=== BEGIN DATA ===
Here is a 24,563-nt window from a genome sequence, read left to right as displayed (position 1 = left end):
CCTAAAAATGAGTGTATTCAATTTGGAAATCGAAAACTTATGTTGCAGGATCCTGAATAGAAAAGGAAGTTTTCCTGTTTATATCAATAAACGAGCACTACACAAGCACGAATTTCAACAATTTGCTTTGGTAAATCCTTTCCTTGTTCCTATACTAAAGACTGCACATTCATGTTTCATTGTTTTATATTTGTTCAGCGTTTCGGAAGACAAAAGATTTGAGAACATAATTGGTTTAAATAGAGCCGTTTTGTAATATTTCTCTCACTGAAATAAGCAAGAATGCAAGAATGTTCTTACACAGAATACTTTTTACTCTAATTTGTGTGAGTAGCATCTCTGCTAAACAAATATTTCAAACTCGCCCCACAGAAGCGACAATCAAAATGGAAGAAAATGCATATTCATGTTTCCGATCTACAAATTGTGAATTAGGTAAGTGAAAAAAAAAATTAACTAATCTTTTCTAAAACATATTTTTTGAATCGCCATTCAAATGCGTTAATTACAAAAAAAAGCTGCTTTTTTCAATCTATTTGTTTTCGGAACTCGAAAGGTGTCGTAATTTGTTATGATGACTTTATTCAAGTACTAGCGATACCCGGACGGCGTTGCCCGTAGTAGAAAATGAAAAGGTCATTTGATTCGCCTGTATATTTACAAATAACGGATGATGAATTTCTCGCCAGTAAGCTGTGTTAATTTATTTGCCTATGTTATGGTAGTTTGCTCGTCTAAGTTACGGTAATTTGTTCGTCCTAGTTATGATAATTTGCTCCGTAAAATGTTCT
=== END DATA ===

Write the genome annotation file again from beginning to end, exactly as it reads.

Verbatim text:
Here is a 24,563-nt window from a genome sequence, read left to right as displayed (position 1 = left end):
CCTAAAAATGAGTGTATTCAATTTGGAAATCGAAAACTTATGTTGCAGGATCCTGAATAGAAAAGGAAGTTTTCCTGTTTATATCAATAAACGAGCACTACACAAGCACGAATTTCAACAATTTGCTTTGGTAAATCCTTTCCTTGTTCCTATACTAAAGACTGCACATTCATGTTTCATTGTTTTATATTTGTTCAGCGTTTCGGAAGACAAAAGATTTGAGAACATAATTGGTTTAAATAGAGCCGTTTTGTAATATTTCTCTCACTGAAATAAGCAAGAATGCAAGAATGTTCTTACACAGAATACTTTTTACTCTAATTTGTGTGAGTAGCATCTCTGCTAAACAAATATTTCAAACTCGCCCCACAGAAGCGACAATCAAAATGGAAGAAAATGCATATTCATGTTTCCGATCTACAAATTGTGAATTAGGTAAGTGAAAAAAAAAATTAACTAATCTTTTCTAAAACATATTTTTTGAATCGCCATTCAAATGCGTTAATTACAAAAAAAAGCTGCTTTTTTCAATCTATTTGTTTTCGGAACTCGAAAGGTGTCGTAATTTGTTATGATGACTTTATTCAAGTACTAGCGATACCCGGACGGCGTTGCCCGTAGTAGAAAATGAAAAGGTCATTTGATTCGCCTGTATATTTACAAATAACGGATGATGAATTTCTCGCCAGTAAGCTGTGTTAATTTATTTGCCTATGTTATGGTAGTTTGCTCGTCTAAGTTACGGTAATTTGTTCGTCCTAGTTATGATAATTTGCTCCGTAAAATGTTCT